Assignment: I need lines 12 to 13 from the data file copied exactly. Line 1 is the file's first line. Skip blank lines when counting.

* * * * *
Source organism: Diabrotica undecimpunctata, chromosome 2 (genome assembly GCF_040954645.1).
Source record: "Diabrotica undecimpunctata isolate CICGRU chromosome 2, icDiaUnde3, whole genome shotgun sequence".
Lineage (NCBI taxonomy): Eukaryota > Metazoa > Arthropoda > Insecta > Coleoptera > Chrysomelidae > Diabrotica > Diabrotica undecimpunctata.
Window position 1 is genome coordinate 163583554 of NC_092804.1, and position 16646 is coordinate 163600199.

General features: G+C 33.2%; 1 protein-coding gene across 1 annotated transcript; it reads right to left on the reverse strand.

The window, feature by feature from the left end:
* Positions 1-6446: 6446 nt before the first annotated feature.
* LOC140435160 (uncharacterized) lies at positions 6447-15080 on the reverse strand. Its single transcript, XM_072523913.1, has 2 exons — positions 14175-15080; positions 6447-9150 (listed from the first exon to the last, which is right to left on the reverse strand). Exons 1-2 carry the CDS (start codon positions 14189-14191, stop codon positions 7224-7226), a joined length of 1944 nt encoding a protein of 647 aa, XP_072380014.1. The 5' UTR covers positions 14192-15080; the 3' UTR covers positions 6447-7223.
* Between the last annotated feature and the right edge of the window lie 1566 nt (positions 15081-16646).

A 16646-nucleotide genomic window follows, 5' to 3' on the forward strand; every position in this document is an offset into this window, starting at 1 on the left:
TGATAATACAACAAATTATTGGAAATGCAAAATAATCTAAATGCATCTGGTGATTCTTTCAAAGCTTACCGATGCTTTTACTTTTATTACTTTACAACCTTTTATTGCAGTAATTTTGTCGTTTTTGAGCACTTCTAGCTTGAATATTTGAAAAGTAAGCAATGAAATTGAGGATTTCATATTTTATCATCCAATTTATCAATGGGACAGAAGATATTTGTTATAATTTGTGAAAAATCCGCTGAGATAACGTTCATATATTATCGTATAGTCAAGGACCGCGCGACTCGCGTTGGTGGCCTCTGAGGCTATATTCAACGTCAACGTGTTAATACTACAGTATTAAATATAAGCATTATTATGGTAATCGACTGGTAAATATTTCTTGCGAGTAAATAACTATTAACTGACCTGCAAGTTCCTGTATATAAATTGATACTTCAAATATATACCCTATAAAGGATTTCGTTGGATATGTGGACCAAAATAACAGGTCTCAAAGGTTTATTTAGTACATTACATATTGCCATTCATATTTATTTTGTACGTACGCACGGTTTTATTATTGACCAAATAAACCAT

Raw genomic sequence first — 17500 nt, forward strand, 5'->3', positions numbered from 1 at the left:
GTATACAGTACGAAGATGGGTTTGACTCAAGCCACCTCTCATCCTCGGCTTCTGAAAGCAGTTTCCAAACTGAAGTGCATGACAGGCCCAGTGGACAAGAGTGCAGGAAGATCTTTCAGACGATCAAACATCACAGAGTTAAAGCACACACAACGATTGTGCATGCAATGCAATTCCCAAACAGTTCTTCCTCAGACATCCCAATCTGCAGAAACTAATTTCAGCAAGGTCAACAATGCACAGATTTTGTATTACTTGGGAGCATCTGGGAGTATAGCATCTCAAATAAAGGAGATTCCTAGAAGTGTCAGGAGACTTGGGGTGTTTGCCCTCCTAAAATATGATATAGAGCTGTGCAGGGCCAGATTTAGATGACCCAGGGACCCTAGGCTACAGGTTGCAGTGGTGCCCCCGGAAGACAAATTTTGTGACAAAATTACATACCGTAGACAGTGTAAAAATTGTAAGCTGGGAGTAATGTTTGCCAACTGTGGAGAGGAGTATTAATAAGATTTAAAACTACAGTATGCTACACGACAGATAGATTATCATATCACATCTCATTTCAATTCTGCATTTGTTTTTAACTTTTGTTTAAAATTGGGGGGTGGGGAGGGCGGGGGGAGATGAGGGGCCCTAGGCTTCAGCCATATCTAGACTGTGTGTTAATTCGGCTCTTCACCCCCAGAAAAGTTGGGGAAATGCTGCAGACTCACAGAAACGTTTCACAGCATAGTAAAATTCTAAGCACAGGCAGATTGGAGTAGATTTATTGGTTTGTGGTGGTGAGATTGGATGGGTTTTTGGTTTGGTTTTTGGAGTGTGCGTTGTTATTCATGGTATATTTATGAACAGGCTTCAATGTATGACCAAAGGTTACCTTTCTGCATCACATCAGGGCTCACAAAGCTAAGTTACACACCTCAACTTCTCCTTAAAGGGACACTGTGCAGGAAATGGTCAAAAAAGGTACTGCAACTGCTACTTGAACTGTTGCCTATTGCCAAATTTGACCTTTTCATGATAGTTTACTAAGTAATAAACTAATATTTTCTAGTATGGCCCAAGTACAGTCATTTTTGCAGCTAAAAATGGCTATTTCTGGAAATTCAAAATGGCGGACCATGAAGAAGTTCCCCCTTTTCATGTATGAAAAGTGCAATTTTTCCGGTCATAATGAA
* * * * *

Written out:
Raw genomic sequence first — 17500 nt, forward strand, 5'->3', positions numbered from 1 at the left:
GTATACAGTACGAAGATGGGTTTGACTCAAGCCACCTCTCATCCTCGGCTTCTGAAAGCAGTTTCCAAACTGAAGTGCATGACAGGCCCAGTGGACAAGAGTGCAGGAAGATCTTTCAGACGATCAAACATCACAGAGTTAAAGCACACACAACGATTGTGCATGCAATGCAATTCCCAAACAGTTCTTCCTCAGACATCCCAATCTGCAGAAACTAATTTCAGCAAGGTCAACAATGCACAGATTTTGTATTACTTGGGAGCATCTGGGAGTATAGCATCTCAAATAAAGGAGATTCCTAGAAGTGTCAGGAGACTTGGGGTGTTTGCCCTCCTAAAATATGATATAGAGCTGTGCAGGGCCAGATTTAGATGACCCAGGGACCCTAGGCTACAGGTTGCAGTGGTGCCCCCGGAAGACAAATTTTGTGACAAAATTACATACCGTAGACAGTGTAAAAATTGTAAGCTGGGAGTAATGTTTGCCAACTGTGGAGAGGAGTATTAATAAGATTTAAAACTACAGTATGCTACACGACAGATAGATTATCATATCACATCTCATTTCAATTCTGCATTTGTTTTTAACTTTTGTTTAAAATTGGGGGGTGGGGAGGGCGGGGGGAGATGAGGGGCCCTAGGCTTCAGCCATATCTAGACTGTGTGTTAATTCGGCTCTTCACCCCCAGAAAAGTTGGGGAAATGCTGCAGACTCACAGAAACGTTTCACAGCATAGTAAAATTCTAAGCACAGGCAGATTGGAGTAGATTTATTGGTTTGTGGTGGTGAGATTGGATGGGTTTTTGGTTTGGTTTTTGGAGTGTGCGTTGTTATTCATGGTATATTTATGAACAGGCTTCAATGTATGACCAAAGGTTACCTTTCTGCATCACATCAGGGCTCACAAAGCTAAGTTACACACCTCAACTTCTCCTTAAAGGGACACTGTGCAGGAAATGGTCAAAAAAGGTACTGCAACTGCTACTTGAACTGTTGCCTATTGCCAAATTTGACCTTTTCATGATAGTTTACTAAGTAATAAACTAATATTTTCTAGTATGGCCCAAGTACAGTCATTTTTGCAGCTAAAAATGGCTATTTCTGGAAATTCAAAATGGCGGACCATGAAGAAGTTCCCCCTTTTCATGTATGAAAAGTGCAATTTTTCCGGTCATAATGAA